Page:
Do work no-one else wants to (sometimes): There are lots of opportunities to take on a bit extra work here and there from project managing to committee servicing, to being involved with recruitment. However, related to this is also knowing when to say ‘no’. Understanding that some additional tasks can give you experience and new skills and that helping other people in the organisation is good, being overwhelmed with work to the point that you stop achieving results is obviously detrimental. Strike that balance.


Learn one new skill every few years: Choose one new skill that will benefit your ambitions and make a commitment to become an expert in it. If it’s a technology-related skill all the better as most people hate new tech! Can you become the expert in data analytics, or productivity tools? How about change management?


Sharpen your narrative: When people ask you ‘what have you been up to lately?’ (this happens a lot before meetings begin), Clark (2014) says we should not waste the opportunity to promote ourselves. How many of us have said ‘oh, not much, the usual’? However, when developing and managing your personal brand take the opportunity to tell people something – you’ve been on a training course, you’ve written your latest blog post etc., or how your latest project is progressing. Self-promotion can be a bit nauseating if it’s really blatant but if someone asks then take the opportunity, you never know: it might lead to some more interesting discussions and collaborations.


Network: You should not think of networks in a purely transactional way – the best networks are reciprocal. When you meet new people, seek them out on LinkedIn and other social media platforms, and share ideas. Grant (2013) wrote about ‘dormant ties’, those people you used to know but haven’t been in touch with for a good while. In the time that you haven’t talked to them they will have made new connections and networks and if you rekindle the link they will share these with you; you can then return the favour.


Use social media: Social media is now integral in personal branding, and a good social media profile can enhance your brand, especially in a job-seeking phase. As a Gen Xer, I didn’t grow up with social media but I was an early adopter of many of the different platforms. However, I acknowledge that the way I use social media is inherently different to Millennials and Gen Zers. I have quite a transactional relationship with social media – I use it professionally (LinkedIn), or socially (Instagram, although barely). Research has shown that Gen Zers tend to build their brands by using Instagram, perhaps as a result of the influencer impact (Vițelar, 2019). However, for a profession-based personal brand, individuals do need to go past Instagram, and everyone should have a LinkedIn account. Research has shown that for top executives, a well-planned personal brand strategy creates value for them and their organisations by gaining customers, awareness, and loyalty (Karaduman, 2013).


Social media offers the ability to manage many more peripheral connections than can be managed face-to-face and certainly helps if you work across states or countries; social media also help you to share and promote your work to a wide audience. Needless to say, a professional work persona can be and should be created and managed online so that if someone Googles you, your professional identity is the first that is returned. To note, you must keep your profiles updated because 1) it is easier to do this regularly then when you decide you want to apply for a new job and you’ve forgotten everything you’ve done, 2) you never know who may stumble across your profile, especially recruiters, and 3) if you apply for a job, the recruitment committee will definitely look at your LinkedIn profile.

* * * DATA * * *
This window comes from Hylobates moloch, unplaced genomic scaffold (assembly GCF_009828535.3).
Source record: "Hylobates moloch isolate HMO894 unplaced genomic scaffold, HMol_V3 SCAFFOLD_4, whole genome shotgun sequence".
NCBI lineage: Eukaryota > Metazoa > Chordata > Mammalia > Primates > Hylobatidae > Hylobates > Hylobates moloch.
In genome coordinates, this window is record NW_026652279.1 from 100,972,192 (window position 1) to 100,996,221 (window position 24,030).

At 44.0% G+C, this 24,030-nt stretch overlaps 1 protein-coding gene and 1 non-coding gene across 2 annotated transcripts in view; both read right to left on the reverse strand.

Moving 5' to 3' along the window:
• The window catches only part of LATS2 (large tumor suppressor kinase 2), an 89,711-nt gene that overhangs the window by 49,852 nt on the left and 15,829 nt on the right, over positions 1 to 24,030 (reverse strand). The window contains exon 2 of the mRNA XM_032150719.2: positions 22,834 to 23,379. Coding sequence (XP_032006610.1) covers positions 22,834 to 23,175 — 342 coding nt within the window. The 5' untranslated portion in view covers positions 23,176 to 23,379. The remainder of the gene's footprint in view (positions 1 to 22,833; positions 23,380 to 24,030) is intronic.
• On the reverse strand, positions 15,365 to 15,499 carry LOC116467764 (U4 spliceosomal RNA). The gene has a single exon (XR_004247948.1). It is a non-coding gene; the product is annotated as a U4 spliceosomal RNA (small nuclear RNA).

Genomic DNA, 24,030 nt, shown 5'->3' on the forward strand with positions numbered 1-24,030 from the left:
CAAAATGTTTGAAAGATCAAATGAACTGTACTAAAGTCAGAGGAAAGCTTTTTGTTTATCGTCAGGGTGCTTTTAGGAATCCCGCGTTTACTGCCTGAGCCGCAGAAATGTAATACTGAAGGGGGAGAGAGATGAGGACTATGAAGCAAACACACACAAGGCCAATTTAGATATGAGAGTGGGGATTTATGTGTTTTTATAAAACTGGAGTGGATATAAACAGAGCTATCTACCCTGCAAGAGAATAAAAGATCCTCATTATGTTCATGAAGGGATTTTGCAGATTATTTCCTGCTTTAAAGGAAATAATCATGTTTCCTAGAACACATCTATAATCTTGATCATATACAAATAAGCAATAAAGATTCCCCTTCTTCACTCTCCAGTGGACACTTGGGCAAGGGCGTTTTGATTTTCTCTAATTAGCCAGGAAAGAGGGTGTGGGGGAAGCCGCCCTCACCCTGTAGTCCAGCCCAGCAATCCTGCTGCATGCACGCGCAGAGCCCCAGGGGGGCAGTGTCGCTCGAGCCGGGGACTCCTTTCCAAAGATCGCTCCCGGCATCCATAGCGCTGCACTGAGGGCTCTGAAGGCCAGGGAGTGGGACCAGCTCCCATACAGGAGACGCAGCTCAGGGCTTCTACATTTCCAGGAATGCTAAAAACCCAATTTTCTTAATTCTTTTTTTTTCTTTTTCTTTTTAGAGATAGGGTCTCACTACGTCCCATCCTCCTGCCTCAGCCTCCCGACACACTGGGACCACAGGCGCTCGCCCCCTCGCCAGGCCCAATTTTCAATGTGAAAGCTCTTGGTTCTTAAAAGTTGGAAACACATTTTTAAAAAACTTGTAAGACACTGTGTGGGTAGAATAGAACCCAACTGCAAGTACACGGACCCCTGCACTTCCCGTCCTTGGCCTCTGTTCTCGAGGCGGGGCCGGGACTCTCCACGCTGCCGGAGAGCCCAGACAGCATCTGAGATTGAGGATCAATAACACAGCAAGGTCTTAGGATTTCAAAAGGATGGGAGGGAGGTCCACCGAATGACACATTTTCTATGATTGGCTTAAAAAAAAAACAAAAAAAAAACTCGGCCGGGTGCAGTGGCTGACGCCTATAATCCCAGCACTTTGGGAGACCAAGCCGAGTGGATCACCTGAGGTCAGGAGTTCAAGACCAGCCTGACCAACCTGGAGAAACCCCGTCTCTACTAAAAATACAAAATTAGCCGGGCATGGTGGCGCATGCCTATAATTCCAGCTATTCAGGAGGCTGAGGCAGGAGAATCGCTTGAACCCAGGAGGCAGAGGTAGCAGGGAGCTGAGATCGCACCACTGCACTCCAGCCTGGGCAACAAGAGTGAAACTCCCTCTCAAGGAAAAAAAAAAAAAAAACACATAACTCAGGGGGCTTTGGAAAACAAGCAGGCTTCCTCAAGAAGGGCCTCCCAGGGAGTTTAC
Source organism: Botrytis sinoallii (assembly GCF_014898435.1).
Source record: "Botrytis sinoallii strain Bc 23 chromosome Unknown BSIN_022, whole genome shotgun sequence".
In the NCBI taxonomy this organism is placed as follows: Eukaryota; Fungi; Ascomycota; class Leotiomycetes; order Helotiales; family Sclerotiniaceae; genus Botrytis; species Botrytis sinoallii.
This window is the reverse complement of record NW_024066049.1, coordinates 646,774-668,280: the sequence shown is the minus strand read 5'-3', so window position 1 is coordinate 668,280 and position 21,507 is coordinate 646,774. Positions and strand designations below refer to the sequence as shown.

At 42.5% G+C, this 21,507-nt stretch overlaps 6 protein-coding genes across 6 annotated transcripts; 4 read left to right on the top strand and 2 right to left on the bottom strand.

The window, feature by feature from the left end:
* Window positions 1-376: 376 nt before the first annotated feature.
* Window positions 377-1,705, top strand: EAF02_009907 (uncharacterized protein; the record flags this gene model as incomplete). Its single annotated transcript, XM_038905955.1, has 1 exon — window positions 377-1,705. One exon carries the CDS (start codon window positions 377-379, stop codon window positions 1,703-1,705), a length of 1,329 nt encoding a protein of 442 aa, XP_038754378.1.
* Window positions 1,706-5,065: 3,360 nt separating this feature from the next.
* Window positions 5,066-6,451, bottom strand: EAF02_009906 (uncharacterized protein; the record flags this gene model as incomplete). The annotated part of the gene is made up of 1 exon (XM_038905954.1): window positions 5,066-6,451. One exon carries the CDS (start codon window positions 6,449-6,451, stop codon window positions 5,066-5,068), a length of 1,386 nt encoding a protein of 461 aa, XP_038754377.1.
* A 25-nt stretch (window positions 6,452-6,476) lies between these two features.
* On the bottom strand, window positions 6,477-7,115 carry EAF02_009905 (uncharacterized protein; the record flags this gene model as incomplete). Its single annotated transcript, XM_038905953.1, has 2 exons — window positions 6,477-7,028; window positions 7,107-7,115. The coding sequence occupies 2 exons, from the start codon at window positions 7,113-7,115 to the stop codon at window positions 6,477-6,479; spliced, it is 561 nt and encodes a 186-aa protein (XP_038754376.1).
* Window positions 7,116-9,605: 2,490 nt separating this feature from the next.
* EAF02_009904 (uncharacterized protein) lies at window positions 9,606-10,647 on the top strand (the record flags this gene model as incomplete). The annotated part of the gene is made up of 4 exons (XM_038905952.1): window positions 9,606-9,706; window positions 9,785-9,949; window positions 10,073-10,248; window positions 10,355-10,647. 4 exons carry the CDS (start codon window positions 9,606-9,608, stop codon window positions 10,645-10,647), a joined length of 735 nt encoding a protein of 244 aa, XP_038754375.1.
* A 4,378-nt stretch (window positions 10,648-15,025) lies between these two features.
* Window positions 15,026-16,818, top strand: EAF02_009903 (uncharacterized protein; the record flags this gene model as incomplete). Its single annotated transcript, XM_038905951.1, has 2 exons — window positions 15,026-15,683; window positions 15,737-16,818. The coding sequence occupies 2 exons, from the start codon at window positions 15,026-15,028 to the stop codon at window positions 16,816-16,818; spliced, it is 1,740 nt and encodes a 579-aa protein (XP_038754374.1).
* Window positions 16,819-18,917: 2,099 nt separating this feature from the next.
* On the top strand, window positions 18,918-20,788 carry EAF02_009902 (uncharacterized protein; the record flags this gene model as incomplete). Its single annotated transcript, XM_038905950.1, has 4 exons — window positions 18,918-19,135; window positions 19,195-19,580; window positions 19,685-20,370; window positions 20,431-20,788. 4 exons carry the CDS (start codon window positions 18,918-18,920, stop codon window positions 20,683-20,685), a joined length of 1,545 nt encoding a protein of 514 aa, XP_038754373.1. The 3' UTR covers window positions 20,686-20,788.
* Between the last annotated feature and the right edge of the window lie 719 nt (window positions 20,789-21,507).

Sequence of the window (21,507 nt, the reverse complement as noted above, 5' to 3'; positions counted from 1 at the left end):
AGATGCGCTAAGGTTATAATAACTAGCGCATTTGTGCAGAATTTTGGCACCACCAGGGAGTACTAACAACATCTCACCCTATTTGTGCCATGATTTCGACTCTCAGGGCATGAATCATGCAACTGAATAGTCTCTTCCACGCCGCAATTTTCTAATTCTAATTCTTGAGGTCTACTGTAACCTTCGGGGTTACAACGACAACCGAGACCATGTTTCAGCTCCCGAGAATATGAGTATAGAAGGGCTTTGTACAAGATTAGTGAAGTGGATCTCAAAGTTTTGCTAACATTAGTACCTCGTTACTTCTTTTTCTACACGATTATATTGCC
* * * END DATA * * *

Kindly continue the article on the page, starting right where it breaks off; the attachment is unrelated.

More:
Personal image: Always a hard one this, but as they say clothes maketh the (wo)man (who first wrote this is debatable but makes for an interesting time spent down the Google rabbit hole!). If career success is what you’re after, you are going to have to conform to the embedded and culturally acceptable clothing style of your organisation. Some leeway can work, you can establish that you always wear red lipstick, big jewellery, crazy socks etc. Some people famously have their work ‘uniform’ – think about Apple’s late Steve Jobs and his jeans, trainers and black polo-necks. If you work in a more visual industry such as marketing or architecture, more personality in your work clothes is the norm. The rule in general is, look around you, and then decide, are you going to conform to the unspoken uniform, or are you forging your own path?


In Summary

You might not agree with the premise of taking concepts from marketing products and applying them to marketing yourself but arguably there is benefit in doing the activities above to establish your personal brand and/or improve your reputation and visibility. Ensuring that your brand is congruent with your values is key for a successful career and it has been shown that it increases your visibility, income, self-awareness and sense of self. Personal brand work must always be a work in progress and requires you to manage, for example, your social media presence and your networks to ensure continued congruence with who you are and what people think you are.


An icon of a human head with cogs Exercise 4.2

Reflect on the questions / prompts below:

  • Think about your answers for Exercise 3.1 and reflect on what these mean for you right now.
  • Think about some ‘easy wins’ for managing your personal brand. For example, can you create a LinkedIn profile, can you do some form of 360° feedback?
  • Consider if you have time to develop a new skill so you can add it to your CV through activities at your college/university.


Icon showing bullet points with a key above it Key Takeaways

  • Personal branding is critical for internal and external career outcomes.
  • Personal branding is a process and a product.
  • You need to actively review and manage your personal brand.
  • Find your purpose, beliefs and principles.
  • Manage social media to ensure a professional image.



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Building Your Career: A Guide for Students Copyright © by Flinders University is licensed under a Creative Commons Attribution-NonCommercial 4.0 International License, except where otherwise noted.